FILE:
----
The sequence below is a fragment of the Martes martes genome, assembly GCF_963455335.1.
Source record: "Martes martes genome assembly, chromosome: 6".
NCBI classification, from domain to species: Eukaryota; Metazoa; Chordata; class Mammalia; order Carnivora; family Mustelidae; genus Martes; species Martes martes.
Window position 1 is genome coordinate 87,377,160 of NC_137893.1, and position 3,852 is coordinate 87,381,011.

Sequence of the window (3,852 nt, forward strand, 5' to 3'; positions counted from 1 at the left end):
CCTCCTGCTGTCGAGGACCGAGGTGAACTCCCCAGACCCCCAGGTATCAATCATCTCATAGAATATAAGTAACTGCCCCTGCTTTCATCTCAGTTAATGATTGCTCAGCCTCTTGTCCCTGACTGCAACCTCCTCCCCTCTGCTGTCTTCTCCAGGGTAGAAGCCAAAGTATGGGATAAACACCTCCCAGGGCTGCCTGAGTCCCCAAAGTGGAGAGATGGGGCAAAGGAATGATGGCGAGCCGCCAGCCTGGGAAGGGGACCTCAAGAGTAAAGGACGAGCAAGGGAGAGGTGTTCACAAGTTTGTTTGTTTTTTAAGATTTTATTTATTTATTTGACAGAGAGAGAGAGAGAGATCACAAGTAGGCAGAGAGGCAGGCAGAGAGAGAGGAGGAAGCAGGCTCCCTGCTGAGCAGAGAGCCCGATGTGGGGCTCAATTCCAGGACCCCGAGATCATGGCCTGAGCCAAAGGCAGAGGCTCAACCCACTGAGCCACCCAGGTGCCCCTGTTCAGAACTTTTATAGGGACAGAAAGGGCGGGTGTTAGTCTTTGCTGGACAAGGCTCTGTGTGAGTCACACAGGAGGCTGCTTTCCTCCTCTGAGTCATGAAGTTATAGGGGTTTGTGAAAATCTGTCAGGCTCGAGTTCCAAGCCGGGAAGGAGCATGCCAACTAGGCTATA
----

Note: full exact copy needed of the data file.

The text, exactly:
The sequence below is a fragment of the Martes martes genome, assembly GCF_963455335.1.
Source record: "Martes martes genome assembly, chromosome: 6".
NCBI classification, from domain to species: Eukaryota; Metazoa; Chordata; class Mammalia; order Carnivora; family Mustelidae; genus Martes; species Martes martes.
Window position 1 is genome coordinate 87,377,160 of NC_137893.1, and position 3,852 is coordinate 87,381,011.

Sequence of the window (3,852 nt, forward strand, 5' to 3'; positions counted from 1 at the left end):
CCTCCTGCTGTCGAGGACCGAGGTGAACTCCCCAGACCCCCAGGTATCAATCATCTCATAGAATATAAGTAACTGCCCCTGCTTTCATCTCAGTTAATGATTGCTCAGCCTCTTGTCCCTGACTGCAACCTCCTCCCCTCTGCTGTCTTCTCCAGGGTAGAAGCCAAAGTATGGGATAAACACCTCCCAGGGCTGCCTGAGTCCCCAAAGTGGAGAGATGGGGCAAAGGAATGATGGCGAGCCGCCAGCCTGGGAAGGGGACCTCAAGAGTAAAGGACGAGCAAGGGAGAGGTGTTCACAAGTTTGTTTGTTTTTTAAGATTTTATTTATTTATTTGACAGAGAGAGAGAGAGAGATCACAAGTAGGCAGAGAGGCAGGCAGAGAGAGAGGAGGAAGCAGGCTCCCTGCTGAGCAGAGAGCCCGATGTGGGGCTCAATTCCAGGACCCCGAGATCATGGCCTGAGCCAAAGGCAGAGGCTCAACCCACTGAGCCACCCAGGTGCCCCTGTTCAGAACTTTTATAGGGACAGAAAGGGCGGGTGTTAGTCTTTGCTGGACAAGGCTCTGTGTGAGTCACACAGGAGGCTGCTTTCCTCCTCTGAGTCATGAAGTTATAGGGGTTTGTGAAAATCTGTCAGGCTCGAGTTCCAAGCCGGGAAGGAGCATGCCAACTAGGCTATA